Somali government reports Shabaab’s intel chief killed in US airstrike

Note: this article was updated on Dec. 31 to include the US confirmation of Tahlil Abdishakur’s death.

Somalia’s National Security Agency said that the US killed the leader of the Amniyat, Shabaab’s intelligence service, in yesterday’s airstrike in southern Somalia. The US Department of Defense later confirmed that the Shabaab leader was killed.

“In a joint operation last night by the Somali national security and the United States, al-Shabaab intelligence chief Abdishakur, also known as Tahlil, who replaced the recently arrested former chief, was eliminated,” the National Security Agency claimed in a statement that was released earlier today. The agency also said that two other Shabaab members were killed in the airstrike, but their identities were not disclosed, Al Arabiya reported.

Shabaab has not commented on yesterday’s airstrike, nor has the al Qaeda branch announced the death of a senior leader.

On Dec. 31, the US military, which announced yesterday that it targeted a “senior leader” of the jihadist group near the town of Saakow in southern Somalia, confirmed that Abdishakur was indeed killed.

“The Department of Defense has confirmed that Tahlil Abdishakur, chief of al-Shabaab’s intelligence and security wing, was killed in an airstrike on December 29th,” the Department of Defense said in a statement. “Working from actionable intelligence, these forces successfully struck with several Hellfire missiles a vehicle carrying Tahlil.”

The US military said that he “‘was responsible for al-Shabaab’s external operations” and his “death will significantly impact al-Shabaab’s ability to conduct attacks against the government of the Federal Republic of Somalia, the Somali people, and US allies and interests in the region.”

It is unclear if Abdishakur was the actual leader of the Amniyat; the identity of the emir of Shabaab’s intelligence branch remains murky.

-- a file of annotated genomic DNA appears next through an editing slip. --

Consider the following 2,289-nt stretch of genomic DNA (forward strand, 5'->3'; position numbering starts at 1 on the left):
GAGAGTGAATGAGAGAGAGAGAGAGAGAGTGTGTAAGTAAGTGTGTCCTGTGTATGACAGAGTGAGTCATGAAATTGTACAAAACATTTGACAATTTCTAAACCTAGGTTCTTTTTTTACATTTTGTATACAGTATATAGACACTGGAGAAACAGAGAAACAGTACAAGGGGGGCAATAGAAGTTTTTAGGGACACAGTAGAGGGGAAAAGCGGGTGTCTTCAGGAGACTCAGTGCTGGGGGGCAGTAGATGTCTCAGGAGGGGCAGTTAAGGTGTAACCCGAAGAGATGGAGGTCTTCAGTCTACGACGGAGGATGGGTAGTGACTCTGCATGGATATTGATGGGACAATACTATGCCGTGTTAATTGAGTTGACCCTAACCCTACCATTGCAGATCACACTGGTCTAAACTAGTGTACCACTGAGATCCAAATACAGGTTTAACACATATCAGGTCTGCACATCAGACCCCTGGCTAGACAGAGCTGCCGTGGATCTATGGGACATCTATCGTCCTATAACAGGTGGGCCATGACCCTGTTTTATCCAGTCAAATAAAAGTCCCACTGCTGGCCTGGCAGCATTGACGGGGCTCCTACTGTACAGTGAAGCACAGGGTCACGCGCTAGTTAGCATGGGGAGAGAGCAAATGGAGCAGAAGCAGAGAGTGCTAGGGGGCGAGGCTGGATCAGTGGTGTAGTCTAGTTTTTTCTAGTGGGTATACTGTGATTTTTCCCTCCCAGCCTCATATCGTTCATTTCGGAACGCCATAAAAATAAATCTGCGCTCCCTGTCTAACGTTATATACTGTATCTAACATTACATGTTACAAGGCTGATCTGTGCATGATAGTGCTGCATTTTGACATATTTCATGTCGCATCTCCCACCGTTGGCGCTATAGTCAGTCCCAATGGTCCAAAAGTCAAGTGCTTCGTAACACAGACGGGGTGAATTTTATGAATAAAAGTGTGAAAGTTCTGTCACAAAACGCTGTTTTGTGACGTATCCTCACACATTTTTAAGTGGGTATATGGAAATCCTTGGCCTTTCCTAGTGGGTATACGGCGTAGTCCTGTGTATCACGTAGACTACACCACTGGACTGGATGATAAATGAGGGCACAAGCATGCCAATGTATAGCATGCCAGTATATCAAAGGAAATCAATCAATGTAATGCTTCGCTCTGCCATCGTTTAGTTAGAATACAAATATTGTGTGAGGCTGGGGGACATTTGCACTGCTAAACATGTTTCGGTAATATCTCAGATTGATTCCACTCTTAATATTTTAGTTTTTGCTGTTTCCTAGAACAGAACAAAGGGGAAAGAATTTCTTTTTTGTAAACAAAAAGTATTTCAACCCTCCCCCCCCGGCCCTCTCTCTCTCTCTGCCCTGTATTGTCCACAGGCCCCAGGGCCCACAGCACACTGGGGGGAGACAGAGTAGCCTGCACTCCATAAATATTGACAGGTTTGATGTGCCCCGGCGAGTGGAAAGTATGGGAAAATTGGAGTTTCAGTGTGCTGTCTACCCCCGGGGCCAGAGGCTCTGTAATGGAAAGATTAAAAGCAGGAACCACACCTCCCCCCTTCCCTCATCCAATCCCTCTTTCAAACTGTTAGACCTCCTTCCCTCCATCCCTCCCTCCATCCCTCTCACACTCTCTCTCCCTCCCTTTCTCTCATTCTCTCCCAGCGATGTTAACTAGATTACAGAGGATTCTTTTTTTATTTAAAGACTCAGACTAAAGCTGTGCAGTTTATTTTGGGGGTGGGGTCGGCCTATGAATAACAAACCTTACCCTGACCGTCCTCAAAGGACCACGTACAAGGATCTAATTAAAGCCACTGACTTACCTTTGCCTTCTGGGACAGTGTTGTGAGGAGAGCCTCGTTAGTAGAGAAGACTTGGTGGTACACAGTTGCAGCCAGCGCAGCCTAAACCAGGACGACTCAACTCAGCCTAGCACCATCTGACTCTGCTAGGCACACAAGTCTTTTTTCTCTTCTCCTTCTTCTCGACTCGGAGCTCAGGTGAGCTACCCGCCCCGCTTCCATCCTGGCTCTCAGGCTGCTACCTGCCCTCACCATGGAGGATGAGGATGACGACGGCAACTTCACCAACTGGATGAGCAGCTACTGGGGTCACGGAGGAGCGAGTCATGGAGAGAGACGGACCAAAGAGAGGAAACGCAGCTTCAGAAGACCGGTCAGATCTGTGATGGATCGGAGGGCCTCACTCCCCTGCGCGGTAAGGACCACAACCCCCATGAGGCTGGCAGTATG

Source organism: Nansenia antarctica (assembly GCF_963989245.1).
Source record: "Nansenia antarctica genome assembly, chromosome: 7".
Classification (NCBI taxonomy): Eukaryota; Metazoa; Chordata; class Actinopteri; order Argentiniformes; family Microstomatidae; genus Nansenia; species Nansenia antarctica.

Just two days prior to the US airstrike, Somali officials claimed that security forces captured Zakariya Ismail Ahmed Hersi, whom the US had identified in June 2012 as being the leader of the Amniyat. But in 2013 the United Nations had claimed that Mahad Mohamed Ali, who is also known as “Karate,” was the emir of the intelligence division. [See LWJ report, Captured Shabaab official previously identified as group’s ‘chief of intelligence’.]

Shabaab later denied reports that Hersi was the head of its intelligence division, and claimed that he has not been a member of the group for well over a year. Press reports suggest that Hersi had a falling out with Ahmed Abdi Godane in 2013.

The Amniyat is a key organization within Shabaab. It is instrumental in executing suicide attacks inside Somalia as well as in Kenya and other African nations, conducting assassinations, providing logistics and support for operations, and integrating the group’s local and regional commands. A top Amniyat official known as “Hassan” is said to have received direct instructions from Al Qaeda emir Ayman al Zawahiri on training operatives in Africa. [See LWJ report, UN warned of Shabaab ally’s ‘new and more complex operations’ in Kenya, and Threat Matrix report, Zawahiri’s man in Shabaab’s ‘secret service’.]

The Amniyat is also responsible for protecting Shabaab’s emir, and in the past has carried out executions for the group’s leader. American Shabaab commander Omar Hammmani, senior Shabaab leader Ibrahim al Afghani, and other leaders were executed by the intelligence service on the orders of former emir Ahmed Abdi Godane.

Bill Roggio is a Senior Fellow at the Foundation for Defense of Democracies and the Editor of FDD's Long War Journal.

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